A Thames tugboat master describes how he helped with the Dunkirk operation.
The captain of the Royal Daffodil recounts being bombed.
Commander Lightoller is interviewed by Charles Gardner.
Memories of Dunkirk by those who were there.
A member of the crew aboard HMS Malcolm recounts the evacuation at Dunkirk.
A senior officer's account of Dunkirk.
A former sergeant speaks about his dramatic escape from Dunkirk.
Recollections of those who took part at Dunkirk on shore, in the air and at sea.
Former French Prime Minister Paul Reynaud is interviewed about Dunkirk.
One man relives the darker moments of Dunkirk.
Dunkirk veterans from north-east England remember the evacuation.
Survivors share their memories of the Wormhoudt massacre.
Richard Holmes tells the story of Dunkirk as he walks its beaches and breakwaters.
...Hitler had not halted the Panzers?
A memo from the Assistant Senior News Editor about the Ministry of Information.
The BBC informs the Ministry of Information about its preliminary Dunkirk news reports.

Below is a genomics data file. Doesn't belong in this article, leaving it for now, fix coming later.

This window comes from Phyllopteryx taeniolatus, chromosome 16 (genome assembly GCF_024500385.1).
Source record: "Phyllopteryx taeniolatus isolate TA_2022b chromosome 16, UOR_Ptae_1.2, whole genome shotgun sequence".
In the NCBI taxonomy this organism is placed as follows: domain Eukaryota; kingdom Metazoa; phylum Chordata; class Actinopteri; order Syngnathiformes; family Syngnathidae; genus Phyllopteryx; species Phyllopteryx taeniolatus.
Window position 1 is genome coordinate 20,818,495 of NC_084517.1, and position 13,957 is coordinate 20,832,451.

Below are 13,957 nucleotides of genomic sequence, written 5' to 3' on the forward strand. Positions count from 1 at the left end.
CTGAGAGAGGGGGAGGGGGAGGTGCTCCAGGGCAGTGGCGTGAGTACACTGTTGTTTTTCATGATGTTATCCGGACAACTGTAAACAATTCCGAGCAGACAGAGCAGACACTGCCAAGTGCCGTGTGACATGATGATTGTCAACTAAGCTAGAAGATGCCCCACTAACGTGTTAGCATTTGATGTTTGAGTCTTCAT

Memo from the BBC to the War Office.
The BBC is held to account by Military Intelligence.
A summary of a telephone conversation between the BBC and MI7.
All broadcasts from officers and men in the army are to be stopped.
Recognition for the part played by the French.
The Ministry of Information sends an urgent message forbidding interviews with servicemen.
The Ministry of Information stops further broadcasts by a general.
The War Office warning about recent news reports.
The Ministry of Information refutes Nazi claims.
A BBC memo highlights censorship communication problems.
Worries about France and instructions from Ministry of Information and the Foreign Office.
The unprecedented demands of broadcasting in wartime continue to cause problems.
The War Office reconfirm their policy on broadcasts by serving officers and men.
A yachtsman tells of his voyage to Dunkirk.